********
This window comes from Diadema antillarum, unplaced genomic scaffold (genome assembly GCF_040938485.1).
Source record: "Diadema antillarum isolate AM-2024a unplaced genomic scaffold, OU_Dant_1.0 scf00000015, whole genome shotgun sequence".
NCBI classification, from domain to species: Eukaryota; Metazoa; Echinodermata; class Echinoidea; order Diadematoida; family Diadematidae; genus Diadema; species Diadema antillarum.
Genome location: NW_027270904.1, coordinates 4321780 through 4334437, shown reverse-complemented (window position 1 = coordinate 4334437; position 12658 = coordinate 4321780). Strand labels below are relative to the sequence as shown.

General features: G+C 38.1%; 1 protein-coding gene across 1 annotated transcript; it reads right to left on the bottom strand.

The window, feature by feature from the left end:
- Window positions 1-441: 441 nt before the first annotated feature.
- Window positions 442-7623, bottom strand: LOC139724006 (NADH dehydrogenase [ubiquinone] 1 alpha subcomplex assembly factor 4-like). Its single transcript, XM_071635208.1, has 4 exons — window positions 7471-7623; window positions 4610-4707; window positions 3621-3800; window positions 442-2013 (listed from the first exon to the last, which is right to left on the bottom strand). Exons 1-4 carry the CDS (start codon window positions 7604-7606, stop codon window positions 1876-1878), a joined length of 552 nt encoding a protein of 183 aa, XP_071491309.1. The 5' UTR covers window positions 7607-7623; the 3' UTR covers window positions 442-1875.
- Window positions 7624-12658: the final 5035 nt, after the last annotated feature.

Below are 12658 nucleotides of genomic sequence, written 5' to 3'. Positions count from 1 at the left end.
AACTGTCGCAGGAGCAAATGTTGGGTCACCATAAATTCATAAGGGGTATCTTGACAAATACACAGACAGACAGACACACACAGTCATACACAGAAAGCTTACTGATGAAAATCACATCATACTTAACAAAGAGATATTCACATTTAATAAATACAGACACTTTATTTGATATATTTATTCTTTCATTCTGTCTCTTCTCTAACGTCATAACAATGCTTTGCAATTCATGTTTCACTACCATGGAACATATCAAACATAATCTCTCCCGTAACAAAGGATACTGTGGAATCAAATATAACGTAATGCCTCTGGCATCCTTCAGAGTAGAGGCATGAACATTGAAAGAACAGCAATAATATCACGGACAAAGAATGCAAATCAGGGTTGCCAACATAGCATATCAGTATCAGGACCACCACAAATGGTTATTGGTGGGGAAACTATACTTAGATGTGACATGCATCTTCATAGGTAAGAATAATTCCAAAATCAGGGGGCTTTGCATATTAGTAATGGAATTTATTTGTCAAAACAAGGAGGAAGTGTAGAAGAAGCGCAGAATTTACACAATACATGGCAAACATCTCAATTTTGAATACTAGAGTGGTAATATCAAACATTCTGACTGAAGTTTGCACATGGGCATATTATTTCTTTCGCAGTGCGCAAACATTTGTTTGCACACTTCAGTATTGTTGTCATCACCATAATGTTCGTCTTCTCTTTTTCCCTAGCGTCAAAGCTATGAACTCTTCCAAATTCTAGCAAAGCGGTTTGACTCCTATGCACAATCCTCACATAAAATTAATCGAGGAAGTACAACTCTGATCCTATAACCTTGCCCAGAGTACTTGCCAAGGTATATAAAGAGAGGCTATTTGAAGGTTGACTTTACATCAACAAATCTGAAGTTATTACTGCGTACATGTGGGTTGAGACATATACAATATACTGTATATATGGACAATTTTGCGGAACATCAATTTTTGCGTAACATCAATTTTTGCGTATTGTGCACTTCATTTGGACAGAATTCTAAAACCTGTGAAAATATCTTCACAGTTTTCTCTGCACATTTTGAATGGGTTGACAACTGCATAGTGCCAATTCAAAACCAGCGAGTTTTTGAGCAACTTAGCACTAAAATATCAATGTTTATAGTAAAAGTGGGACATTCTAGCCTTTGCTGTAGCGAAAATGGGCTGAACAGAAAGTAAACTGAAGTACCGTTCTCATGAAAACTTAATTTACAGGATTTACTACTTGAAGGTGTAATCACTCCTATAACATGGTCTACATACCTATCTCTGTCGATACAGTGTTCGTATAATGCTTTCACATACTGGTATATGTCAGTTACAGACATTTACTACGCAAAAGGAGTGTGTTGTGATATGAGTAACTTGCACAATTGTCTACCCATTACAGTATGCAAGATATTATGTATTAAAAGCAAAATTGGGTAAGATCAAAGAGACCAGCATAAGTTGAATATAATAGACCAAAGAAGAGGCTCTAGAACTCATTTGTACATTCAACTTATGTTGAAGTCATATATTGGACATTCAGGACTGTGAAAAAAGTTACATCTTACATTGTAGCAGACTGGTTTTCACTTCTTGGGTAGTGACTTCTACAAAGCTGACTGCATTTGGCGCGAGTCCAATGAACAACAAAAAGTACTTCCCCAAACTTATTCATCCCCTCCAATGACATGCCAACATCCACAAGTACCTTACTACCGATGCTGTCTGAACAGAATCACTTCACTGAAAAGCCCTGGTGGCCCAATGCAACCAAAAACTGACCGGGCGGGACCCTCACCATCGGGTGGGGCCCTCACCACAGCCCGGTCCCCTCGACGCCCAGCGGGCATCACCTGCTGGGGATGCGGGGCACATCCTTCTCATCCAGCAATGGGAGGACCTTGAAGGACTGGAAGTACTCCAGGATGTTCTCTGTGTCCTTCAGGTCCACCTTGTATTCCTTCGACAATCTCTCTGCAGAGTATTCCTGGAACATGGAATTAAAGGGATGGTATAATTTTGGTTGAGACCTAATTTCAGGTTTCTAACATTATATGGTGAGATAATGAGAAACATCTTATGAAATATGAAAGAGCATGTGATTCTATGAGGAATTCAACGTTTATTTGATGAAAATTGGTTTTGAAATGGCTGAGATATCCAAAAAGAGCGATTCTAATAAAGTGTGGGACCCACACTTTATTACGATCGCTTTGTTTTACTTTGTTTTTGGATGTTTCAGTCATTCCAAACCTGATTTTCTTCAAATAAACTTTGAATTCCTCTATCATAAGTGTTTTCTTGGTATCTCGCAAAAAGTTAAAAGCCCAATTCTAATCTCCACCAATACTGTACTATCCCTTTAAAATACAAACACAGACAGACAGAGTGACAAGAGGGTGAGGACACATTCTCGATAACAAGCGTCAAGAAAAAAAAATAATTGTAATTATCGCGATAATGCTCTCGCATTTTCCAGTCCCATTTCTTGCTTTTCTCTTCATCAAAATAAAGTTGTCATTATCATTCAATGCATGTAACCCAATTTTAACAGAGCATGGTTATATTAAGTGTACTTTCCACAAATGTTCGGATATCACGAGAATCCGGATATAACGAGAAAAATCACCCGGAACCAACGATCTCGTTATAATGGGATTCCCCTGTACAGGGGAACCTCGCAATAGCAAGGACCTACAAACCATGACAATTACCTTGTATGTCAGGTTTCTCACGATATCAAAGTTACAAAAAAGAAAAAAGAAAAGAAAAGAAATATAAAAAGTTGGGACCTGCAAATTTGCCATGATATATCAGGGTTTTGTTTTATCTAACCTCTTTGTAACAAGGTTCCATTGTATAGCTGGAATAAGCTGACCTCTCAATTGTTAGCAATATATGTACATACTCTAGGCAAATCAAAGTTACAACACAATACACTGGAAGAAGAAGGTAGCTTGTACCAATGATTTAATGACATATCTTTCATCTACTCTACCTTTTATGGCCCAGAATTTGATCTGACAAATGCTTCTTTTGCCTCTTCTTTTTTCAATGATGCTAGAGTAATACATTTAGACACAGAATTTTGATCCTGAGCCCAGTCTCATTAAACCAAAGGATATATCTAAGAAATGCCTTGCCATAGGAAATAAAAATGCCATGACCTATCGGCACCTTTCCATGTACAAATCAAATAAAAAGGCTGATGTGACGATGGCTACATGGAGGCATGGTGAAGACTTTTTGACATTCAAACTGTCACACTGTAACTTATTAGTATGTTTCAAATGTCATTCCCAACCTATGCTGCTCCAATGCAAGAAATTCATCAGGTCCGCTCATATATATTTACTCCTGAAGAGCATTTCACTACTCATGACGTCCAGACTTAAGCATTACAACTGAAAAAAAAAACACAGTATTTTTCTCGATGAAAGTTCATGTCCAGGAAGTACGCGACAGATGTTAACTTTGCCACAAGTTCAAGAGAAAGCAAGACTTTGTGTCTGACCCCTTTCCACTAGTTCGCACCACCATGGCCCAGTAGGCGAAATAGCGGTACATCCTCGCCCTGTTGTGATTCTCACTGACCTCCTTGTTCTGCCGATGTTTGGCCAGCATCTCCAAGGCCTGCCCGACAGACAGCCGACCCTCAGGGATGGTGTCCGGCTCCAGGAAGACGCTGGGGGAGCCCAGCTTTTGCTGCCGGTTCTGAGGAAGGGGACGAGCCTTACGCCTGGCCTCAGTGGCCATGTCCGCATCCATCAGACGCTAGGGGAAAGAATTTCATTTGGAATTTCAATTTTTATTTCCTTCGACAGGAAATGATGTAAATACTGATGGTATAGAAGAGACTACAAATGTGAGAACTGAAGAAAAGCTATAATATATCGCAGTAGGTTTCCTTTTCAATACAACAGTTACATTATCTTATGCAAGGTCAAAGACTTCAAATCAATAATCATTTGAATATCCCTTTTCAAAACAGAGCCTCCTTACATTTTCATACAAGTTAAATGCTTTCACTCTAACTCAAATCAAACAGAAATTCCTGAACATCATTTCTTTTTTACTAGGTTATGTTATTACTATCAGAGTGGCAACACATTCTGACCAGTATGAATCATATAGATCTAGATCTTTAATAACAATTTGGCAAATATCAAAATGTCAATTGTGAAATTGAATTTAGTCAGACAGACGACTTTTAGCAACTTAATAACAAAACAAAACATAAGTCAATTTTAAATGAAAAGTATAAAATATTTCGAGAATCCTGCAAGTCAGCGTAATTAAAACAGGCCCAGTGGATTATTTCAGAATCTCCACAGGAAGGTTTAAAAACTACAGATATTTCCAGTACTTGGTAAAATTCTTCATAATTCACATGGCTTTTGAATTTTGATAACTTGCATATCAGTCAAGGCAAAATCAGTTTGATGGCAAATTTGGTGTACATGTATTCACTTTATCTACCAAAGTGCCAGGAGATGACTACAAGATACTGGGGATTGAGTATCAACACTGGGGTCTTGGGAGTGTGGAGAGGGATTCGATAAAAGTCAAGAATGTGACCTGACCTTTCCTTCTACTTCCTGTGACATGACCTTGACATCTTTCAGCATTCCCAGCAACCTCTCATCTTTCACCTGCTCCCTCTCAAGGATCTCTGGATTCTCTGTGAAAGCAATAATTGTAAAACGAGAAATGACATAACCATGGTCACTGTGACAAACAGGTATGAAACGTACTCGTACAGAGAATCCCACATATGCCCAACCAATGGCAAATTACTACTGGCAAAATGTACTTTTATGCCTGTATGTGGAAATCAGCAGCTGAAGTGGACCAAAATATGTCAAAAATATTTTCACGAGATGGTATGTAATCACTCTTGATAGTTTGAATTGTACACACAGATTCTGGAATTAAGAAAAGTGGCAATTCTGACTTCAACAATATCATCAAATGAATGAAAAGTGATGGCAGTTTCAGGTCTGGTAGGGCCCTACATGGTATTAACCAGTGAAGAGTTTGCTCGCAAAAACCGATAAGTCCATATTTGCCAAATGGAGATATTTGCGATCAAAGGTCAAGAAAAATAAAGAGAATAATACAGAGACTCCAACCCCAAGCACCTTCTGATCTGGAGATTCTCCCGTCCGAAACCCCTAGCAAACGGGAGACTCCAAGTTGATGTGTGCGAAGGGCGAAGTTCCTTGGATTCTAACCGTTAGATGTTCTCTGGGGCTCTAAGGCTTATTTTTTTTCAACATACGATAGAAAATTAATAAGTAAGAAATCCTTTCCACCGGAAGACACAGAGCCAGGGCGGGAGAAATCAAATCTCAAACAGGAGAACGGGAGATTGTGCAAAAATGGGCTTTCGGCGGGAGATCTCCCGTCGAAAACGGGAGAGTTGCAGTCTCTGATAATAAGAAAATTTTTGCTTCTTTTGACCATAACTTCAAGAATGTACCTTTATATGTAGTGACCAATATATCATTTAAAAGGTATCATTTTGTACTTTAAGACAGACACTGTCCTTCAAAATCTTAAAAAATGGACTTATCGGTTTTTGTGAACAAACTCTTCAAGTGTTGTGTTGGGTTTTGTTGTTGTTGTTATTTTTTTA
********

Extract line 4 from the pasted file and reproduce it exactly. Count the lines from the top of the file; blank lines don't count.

Genome location: NW_027270904.1, coordinates 4321780 through 4334437, shown reverse-complemented (window position 1 = coordinate 4334437; position 12658 = coordinate 4321780). Strand labels below are relative to the sequence as shown.